Data Storage Options

As we all increasingly use computers as part of our lives, both professional and personal, we need to have strategies for data storage and data back-up.

There are a number of options available which allow us to store and duplicate data. Broadly speaking we can consider two main modalities of data storage and back-up; physical storage and internet based storage.

Physical Storage Options

Optical Media

Involves storing data onto optical media, which includes CD, DVD, and Blu-Ray.  The relative advantages and disadvantages of optical media are shown below.


  • Media cheap
  • Blu-ray offers up to 128G capacity (SS QL 12cm)


  • Requires dedicated hardware to read and write optical media
  • Longevity unknown estimates from 10-100 years
  • Increasingly superseded by flash based storage devices

Flash Drive

This is a form of non-volatile memory which utilizes flash memory for storage which connects to a computer via a USB plug. Flash memory can also be found in solid state hard drives (SSDs) these allow faster access and are increasingly being used to house the OS (Operating Systen) within desktop, laptop computers, and tablets. SSDs are usually more expensive and have less storage capacity than traditional Hard Disk Drives.


  • Portable
  • Smaller capacity drives cheap
  • USB Connection Commonplace


Hard Disk Drive (HDD)

Hard Disk drive are also a form of non-volatile memory which used magnetic disks and a moving magnetic head to accress and write data. They are usually contained within a computer case, but can be bought in portable cases.


  • Large storage available – 3Tb Available  Affordable


  • Depending on set-up little or no redundancy outside of single machine
  • Portable HDD same limitations as Flash Drives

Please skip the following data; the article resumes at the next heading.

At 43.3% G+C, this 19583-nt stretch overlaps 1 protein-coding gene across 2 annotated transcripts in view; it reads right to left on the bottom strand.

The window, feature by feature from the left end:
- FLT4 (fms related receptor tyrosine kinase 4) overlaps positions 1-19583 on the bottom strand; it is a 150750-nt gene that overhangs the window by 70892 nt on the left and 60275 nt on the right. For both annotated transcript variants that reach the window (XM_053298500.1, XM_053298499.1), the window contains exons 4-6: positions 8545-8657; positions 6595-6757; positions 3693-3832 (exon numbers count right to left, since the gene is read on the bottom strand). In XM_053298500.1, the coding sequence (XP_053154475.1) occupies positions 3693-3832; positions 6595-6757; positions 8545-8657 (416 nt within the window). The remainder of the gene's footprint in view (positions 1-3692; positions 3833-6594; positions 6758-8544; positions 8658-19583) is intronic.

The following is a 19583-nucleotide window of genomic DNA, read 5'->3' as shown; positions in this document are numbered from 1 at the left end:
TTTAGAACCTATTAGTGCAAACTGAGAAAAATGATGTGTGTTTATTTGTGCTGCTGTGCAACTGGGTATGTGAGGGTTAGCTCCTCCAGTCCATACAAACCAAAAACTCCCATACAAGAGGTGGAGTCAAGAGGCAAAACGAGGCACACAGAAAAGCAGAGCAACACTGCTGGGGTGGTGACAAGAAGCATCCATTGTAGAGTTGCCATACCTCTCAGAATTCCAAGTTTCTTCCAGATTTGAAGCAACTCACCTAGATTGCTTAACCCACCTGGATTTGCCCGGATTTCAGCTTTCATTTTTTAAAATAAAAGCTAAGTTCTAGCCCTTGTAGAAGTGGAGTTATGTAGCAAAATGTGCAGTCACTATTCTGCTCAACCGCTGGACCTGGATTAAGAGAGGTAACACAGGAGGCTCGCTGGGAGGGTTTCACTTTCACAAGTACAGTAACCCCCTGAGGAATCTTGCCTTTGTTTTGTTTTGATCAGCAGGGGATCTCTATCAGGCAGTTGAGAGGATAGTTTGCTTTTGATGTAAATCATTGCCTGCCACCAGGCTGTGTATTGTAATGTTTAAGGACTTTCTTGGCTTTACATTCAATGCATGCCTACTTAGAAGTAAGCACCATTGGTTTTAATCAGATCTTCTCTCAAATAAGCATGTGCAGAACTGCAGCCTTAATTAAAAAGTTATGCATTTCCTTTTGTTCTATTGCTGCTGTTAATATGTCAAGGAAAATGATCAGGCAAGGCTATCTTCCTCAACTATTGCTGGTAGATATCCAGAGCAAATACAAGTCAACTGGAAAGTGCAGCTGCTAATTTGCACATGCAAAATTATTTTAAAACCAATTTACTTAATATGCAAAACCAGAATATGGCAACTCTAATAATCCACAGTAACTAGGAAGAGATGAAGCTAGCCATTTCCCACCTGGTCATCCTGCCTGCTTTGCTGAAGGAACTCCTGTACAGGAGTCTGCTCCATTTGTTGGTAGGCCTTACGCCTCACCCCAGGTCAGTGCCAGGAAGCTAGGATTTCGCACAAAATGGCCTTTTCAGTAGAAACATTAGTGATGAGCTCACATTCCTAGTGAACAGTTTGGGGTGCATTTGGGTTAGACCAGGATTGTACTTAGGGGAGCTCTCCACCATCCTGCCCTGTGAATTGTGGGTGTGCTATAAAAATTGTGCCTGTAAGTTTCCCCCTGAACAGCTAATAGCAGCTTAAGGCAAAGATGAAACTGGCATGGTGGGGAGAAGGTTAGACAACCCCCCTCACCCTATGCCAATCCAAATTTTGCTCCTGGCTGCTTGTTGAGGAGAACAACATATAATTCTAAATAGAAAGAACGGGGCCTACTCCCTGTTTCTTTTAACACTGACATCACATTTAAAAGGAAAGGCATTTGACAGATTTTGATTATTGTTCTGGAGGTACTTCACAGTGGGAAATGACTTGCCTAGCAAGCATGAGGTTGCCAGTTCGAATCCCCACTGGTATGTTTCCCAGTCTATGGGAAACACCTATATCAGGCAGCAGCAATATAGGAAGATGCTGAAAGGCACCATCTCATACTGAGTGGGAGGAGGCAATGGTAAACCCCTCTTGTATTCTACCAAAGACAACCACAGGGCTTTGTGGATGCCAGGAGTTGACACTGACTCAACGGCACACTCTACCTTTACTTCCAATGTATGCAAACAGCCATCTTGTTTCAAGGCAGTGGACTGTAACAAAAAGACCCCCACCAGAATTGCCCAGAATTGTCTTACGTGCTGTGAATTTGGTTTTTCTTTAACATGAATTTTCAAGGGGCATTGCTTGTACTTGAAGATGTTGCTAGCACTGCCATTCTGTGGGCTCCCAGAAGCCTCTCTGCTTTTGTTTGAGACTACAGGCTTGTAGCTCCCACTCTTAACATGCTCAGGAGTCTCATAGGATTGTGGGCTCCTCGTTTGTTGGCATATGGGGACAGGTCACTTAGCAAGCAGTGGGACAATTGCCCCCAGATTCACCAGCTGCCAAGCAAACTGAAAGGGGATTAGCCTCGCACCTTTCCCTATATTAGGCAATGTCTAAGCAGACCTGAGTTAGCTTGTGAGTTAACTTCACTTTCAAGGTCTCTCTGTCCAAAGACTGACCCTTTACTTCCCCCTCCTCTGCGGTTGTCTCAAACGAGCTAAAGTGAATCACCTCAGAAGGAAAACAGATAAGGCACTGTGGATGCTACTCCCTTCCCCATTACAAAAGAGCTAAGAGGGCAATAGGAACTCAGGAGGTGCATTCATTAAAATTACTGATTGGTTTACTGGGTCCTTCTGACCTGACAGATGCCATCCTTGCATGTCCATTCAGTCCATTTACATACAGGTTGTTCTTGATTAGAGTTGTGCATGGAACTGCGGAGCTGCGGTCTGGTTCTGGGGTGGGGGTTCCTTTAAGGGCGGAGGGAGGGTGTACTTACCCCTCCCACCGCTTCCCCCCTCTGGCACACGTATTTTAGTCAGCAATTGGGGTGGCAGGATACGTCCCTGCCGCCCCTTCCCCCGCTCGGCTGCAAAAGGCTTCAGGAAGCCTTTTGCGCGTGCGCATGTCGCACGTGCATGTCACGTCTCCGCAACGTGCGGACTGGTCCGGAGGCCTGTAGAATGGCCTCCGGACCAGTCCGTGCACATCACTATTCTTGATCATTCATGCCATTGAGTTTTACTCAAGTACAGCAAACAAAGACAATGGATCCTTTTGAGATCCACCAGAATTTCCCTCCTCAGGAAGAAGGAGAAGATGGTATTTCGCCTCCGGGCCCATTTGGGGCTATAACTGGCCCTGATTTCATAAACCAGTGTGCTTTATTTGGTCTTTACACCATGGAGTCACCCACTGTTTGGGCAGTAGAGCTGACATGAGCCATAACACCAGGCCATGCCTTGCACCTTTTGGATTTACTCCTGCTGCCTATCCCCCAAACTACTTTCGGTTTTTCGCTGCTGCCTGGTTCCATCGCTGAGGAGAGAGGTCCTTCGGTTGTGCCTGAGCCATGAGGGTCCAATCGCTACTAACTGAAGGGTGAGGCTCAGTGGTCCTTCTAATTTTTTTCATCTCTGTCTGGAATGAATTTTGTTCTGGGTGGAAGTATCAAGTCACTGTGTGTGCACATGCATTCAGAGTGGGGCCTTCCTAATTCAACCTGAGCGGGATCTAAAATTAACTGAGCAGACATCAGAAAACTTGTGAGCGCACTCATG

• Unable to easily share data
  • Risk of drive failure
  • Formating can limit usability across differing OS

NAS Drive

NAS describes a Network Attached Storage Device / Drive  NAS devices have transisioned from used in commercial settings to home use suitable devices. In general terms a NAS is, as it’s name suggests, a storage device attached to a network. This configuration allows the NAS to be held separately from other network devices, if desired, and access from all computers on the network.


  • Large capacity storage
  • Physical separation from computer
  • Allows for redundancy depending on configuration e.g. RAID O vs RAID 1


  • Cost
  • Requires more IT knowledge to configure than other options

Internet-Based (Cloud)

Internet based storage, usually referred to as cloud storage,  involves data being uploaded to third party internet servers. The use of multiple server banks and data centers provides redundancy to protect the uploaded data. There are multiple cloud services available for both commercial and individual use, see here. Popular cloud services include Dropbox, Google Drive, and iCloud. Detailed comparison of these services can be found here.

The relative advantages and disadvantages of cloud storage are shown below.


  • Many services free
  • Allow sharing of files with multiple users
  • Allow multiple users to collaborate in the same document
  • Multiple platform e.g. Win / Mac OS/ Android
  • Can access storage via web-based interface
  • Data protected from single device failure


  • Limited data storage for free
  • Large files difficult to use – limited by upload / download speed
  • Susceptible to cyber-crime attacks
  • Unable to share across different cloud providers



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One Response to Data Storage Options

  1. Colin Parker says:

    Great stuff John
    This is exactly the kind of summary that makes it easy to introduce the options to an interested colleague…

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